Soon after the start of the coronavirus disease 19 (COVID-19) pandemic, in the absence of a vaccine and specific treatments, the collection and storage of plasma from donors who had had COVID-19 was considered promising for evaluation in clinical studies or as a starting material for the manufacture of experimental anti-SARS-CoV-2 hyperimmune immunoglobulins1. Early non-randomised studies2-5 suggested the safety and potential efficacy of transfusions of COVID-19 convalescent plasma (CCP) as a treatment for hospitalised patients. Driven by these observations, extensive donation campaigns were implemented, and many patients started to be treated worldwide, in the context of expanded access programmes. However, the initial enthusiasm was tempered as good quality randomised trials and systematic reviews were published. It is now agreed that CCP treatment, although safe, is ineffective for the treatment of most hospitalised COVID-19 patients. [ ... ]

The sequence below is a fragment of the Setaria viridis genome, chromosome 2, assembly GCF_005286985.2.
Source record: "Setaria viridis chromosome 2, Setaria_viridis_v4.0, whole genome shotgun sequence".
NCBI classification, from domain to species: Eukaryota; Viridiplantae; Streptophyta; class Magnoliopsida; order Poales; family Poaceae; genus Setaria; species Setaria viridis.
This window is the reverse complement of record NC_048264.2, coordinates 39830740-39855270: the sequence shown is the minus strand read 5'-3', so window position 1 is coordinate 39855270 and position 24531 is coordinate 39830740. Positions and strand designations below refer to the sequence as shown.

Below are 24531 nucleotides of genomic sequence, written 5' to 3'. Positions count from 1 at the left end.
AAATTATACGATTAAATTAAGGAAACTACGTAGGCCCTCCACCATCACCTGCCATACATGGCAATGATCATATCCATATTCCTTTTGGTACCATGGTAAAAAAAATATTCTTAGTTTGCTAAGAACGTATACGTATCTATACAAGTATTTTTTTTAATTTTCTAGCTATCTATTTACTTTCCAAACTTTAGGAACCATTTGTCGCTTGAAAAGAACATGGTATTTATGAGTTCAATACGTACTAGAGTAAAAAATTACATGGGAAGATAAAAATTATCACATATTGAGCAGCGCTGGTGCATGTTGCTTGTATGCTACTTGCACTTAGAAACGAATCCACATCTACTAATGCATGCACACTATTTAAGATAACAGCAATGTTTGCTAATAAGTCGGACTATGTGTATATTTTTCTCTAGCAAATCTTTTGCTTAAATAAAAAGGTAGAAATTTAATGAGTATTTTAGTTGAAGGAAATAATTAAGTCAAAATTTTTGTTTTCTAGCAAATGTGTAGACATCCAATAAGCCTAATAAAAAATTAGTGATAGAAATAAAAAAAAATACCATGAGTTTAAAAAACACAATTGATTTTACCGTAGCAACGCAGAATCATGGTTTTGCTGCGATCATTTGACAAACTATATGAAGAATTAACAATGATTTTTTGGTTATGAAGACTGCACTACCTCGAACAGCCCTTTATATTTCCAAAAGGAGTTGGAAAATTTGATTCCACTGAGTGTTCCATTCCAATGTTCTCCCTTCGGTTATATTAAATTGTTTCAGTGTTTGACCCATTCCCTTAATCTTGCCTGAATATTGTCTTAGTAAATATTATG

Daniele Prati - Department of Transfusion Medicine and Haematology, Fondazione IRCCS Ca' Granda Ospedale Maggiore Policlinico, Milan, Italy

Francesco Fiorin - Department of Transfusion Medicine, ULSS 8 Berica, Vicenza, Italy

Pierluigi Berti - Immunohaematology and Transfusion Medicine, "Umberto Parini" Hospital, Aosta, Italy

Giustina De Silvestro - Blood Transfusion Service, University Hospital of Padua, Padua, Italy

Patrizia Accorsi - Department of Haematology, Transfusion Medicine and Biotechnologies, "S. Spirito" Hospital, Pescara, Italy

Angelo Ostuni - Transfusion Medicine Unit, University-Hospital Policlinico, Bari, Italy

on behalf of the Italian Society for Transfusion Medicine and Immunohaematology (SIMTI), and the Italian Society for Haemapheresis and Cell Manipulation (SIdEM)

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